German imams condemn ban on university education for Afghan women
German imams have written a letter of protest condemning the Taliban decree banning women from attending university in Afghanistan. In a statement entitled "Not our Islam!", which the German Protestant Press Service (epd) has seen, 25 Muslim clerics emphasise that excluding women from universities is at variance with their religion. The German daily newspaper Rheinische Post first reported on the statement on 29 December.
"Preventing women from attending educational institutions or working and realising their full potential reinforces the structures that make these women dependent on the patriarchy. This is in fatal contradiction to Islam as we understand and teach it," the statement said. The imams went on to say that German politicians and civil society must take clear steps "to help women in Afghanistan get back their rights to education and freedom." Appeals alone, they said, were not enough.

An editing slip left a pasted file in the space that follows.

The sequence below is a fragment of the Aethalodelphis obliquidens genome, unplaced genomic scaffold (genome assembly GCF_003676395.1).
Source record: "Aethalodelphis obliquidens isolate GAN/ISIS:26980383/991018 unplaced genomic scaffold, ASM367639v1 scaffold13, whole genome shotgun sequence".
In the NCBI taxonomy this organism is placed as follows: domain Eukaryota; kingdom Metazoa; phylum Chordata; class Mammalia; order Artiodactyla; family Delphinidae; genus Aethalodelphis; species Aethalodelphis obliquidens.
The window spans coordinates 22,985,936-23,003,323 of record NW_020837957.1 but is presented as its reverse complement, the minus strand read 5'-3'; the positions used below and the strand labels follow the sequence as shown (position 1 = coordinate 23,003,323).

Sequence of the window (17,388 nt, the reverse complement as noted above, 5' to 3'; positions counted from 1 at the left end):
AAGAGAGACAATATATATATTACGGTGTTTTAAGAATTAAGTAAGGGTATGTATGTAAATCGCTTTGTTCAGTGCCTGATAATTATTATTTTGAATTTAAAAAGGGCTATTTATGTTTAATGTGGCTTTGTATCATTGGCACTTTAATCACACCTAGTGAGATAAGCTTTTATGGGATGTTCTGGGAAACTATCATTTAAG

On the initiative of the Münster-based Islamic theologian and imam Mouhanad Khorchide, the 25 clerics came together to form the association "Begegnung zwischen Imamen, Wissenschaft und Gesellschaft" (Meeting of imams, science, and society).
Education is a "religious duty for every man and every women"
In their statement, the German imams used their religion's vision of humankind to underpin their argument: "Islam, as we understand it, teaches that humans – regardless of whether they are male or female – are self-determined subjects willed by God." They went on to say that education helps create the conditions that allow the self-determination of each individual to evolve. They also pointed out that the Prophet Muhammad stressed that education is a "religious duty for every man and every woman".
The Taliban's interpretation of Islam, wrote the imams, paints a picture of the religion as "a message of tutelage and degradation of humans," adding "This is not our Islam." The imams wrote that reducing a woman "to an object of dependence or an object of sexual gratification for men" is a misogynous attitude they roundly reject.
The signatories of the statement appealed to the rulers in Afghanistan to "urgently refrain from misogynous and misanthropic actions in the name of Islam." They emphasised that they stood in solidarity with Afghan women but also with every women who demands her right to education and self-determination. (epd)